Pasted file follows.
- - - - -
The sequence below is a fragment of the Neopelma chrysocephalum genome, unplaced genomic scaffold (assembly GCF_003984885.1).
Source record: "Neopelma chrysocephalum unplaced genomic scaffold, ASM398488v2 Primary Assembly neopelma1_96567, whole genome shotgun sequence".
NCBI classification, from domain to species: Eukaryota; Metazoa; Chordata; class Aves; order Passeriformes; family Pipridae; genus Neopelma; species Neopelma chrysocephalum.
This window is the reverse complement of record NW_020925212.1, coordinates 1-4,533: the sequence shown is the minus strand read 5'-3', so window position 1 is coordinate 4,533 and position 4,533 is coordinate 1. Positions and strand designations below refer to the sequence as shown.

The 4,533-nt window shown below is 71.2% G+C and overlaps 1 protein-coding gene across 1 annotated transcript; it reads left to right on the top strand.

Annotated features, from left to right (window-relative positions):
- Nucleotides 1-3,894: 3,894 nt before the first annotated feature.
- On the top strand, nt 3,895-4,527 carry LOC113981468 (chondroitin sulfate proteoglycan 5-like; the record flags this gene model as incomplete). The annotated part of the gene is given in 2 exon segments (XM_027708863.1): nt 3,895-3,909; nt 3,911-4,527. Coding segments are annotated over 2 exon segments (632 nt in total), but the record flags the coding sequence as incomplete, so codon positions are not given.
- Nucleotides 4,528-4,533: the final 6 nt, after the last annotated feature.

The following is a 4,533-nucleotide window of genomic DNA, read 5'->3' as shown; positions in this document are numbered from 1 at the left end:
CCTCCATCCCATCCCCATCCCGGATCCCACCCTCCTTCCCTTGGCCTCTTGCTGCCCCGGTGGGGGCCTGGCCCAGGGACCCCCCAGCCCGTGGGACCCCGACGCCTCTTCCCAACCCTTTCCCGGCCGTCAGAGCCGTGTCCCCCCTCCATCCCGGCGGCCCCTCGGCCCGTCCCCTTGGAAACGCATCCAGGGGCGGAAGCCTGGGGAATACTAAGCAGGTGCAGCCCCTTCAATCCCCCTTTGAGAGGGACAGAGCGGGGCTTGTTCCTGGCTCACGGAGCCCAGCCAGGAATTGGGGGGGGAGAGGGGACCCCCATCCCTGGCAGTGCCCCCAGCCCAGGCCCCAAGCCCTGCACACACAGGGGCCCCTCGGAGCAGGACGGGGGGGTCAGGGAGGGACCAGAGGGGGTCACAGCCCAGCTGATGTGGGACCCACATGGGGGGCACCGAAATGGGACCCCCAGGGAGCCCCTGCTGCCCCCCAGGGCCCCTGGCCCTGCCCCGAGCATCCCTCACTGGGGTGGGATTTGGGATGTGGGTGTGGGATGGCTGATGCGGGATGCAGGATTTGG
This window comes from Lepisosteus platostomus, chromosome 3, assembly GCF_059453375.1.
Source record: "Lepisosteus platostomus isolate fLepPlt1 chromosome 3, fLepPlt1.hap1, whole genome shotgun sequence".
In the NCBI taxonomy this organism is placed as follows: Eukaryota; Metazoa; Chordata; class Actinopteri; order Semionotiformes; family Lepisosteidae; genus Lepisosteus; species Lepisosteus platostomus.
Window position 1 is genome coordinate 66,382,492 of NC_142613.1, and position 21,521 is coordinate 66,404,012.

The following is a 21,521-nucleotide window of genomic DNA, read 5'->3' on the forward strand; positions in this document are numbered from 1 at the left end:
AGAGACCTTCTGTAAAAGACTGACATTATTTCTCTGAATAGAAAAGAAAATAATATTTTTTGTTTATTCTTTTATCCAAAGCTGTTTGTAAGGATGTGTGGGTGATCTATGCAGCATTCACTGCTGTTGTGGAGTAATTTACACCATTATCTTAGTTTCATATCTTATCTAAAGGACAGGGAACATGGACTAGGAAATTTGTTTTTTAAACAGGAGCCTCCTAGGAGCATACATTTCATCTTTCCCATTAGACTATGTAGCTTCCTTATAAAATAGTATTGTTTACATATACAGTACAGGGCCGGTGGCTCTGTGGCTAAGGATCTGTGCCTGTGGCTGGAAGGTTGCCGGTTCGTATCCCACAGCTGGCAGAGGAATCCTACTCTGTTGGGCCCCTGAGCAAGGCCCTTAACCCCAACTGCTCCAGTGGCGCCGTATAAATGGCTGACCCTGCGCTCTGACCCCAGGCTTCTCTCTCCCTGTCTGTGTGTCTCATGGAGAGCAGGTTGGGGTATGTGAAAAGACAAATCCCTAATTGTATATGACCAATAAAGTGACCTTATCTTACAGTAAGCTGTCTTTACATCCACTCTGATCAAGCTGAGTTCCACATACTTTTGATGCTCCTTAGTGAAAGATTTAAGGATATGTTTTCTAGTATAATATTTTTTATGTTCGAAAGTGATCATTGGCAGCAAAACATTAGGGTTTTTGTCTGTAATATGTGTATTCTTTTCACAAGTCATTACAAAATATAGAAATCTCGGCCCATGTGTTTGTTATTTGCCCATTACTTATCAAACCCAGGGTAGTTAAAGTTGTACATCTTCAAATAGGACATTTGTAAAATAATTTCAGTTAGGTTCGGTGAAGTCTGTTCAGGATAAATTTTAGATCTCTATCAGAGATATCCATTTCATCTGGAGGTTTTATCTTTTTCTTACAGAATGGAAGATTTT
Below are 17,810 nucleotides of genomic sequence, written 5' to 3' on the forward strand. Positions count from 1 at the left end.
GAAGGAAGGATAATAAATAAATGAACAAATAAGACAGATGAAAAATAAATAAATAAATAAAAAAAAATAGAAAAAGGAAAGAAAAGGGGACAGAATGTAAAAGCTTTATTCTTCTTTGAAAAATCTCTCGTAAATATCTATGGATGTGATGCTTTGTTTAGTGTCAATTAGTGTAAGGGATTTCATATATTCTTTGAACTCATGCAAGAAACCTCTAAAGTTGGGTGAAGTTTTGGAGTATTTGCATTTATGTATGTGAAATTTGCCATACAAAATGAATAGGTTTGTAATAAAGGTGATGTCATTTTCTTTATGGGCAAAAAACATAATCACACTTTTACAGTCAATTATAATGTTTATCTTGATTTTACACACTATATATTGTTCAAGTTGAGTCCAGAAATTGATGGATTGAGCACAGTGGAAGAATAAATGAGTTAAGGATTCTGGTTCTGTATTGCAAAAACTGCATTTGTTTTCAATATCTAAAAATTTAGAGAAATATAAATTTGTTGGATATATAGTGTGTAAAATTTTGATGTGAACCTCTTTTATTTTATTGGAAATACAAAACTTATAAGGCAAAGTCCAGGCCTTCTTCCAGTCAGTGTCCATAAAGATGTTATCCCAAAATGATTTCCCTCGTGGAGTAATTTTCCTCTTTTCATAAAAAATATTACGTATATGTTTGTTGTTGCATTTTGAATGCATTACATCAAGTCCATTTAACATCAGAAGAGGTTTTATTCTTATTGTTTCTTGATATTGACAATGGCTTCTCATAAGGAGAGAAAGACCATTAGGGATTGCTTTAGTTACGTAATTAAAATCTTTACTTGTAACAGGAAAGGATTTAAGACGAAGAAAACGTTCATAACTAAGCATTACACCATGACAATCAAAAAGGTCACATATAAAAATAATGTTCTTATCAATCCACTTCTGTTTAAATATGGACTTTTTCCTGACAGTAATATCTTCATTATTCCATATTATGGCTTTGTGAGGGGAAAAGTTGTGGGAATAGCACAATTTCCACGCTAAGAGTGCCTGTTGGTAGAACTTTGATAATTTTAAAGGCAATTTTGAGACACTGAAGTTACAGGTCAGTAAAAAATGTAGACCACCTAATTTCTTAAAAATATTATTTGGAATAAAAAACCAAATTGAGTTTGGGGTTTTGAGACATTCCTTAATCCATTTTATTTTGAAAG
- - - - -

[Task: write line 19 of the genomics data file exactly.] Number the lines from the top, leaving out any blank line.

GAAGGAAGGATAATAAATAAATGAACAAATAAGACAGATGAAAAATAAATAAATAAATAAAAAAAAATAGAAAAAGGAAAGAAAAGGGGACAGAATGTAAAAGCTTTATTCTTCTTTGAAAAATCTCTCGTAAATATCTATGGATGTGATGCTTTGTTTAGTGTCAATTAGTGTAAGGGATTTCATATATTCTTTGAACTCATGCAAGAAACCTCTAAAGTTGGGTGAAGTTTTGGAGTATTTGCATTTATGTATGTGAAATTTGCCATACAAAATGAATAGGTTTGTAATAAAGGTGATGTCATTTTCTTTATGGGCAAAAAACATAATCACACTTTTACAGTCAATTATAATGTTTATCTTGATTTTACACACTATATATTGTTCAAGTTGAGTCCAGAAATTGATGGATTGAGCACAGTGGAAGAATAAATGAGTTAAGGATTCTGGTTCTGTATTGCAAAAACTGCATTTGTTTTCAATATCTAAAAATTTAGAGAAATATAAATTTGTTGGATATATAGTGTGTAAAATTTTGATGTGAACCTCTTTTATTTTATTGGAAATACAAAACTTATAAGGCAAAGTCCAGGCCTTCTTCCAGTCAGTGTCCATAAAGATGTTATCCCAAAATGATTTCCCTCGTGGAGTAATTTTCCTCTTTTCATAAAAAATATTACGTATATGTTTGTTGTTGCATTTTGAATGCATTACATCAAGTCCATTTAACATCAGAAGAGGTTTTATTCTTATTGTTTCTTGATATTGACAATGGCTTCTCATAAGGAGAGAAAGACCATTAGGGATTGCTTTAGTTACGTAATTAAAATCTTTACTTGTAACAGGAAAGGATTTAAGACGAAGAAAACGTTCATAACTAAGCATTACACCATGACAATCAAAAAGGTCACATATAAAAATAATGTTCTTATCAATCCACTTCTGTTTAAATATGGACTTTTTCCTGACAGTAATATCTTCATTATTCCATATTATGGCTTTGTGAGGGGAAAAGTTGTGGGAATAGCACAATTTCCACGCTAAGAGTGCCTGTTGGTAGAACTTTGATAATTTTAAAGGCAATTTTGAGACACTGAAGTTACAGGTCAGTAAAAAATGTAGACCACCTAATTTCTTAAAAATATTATTTGGAATAAAAAACCAAATTGAGTTTGGGGTTTTGAGACATTCCTTAATCCATTTTATTTTGAAAG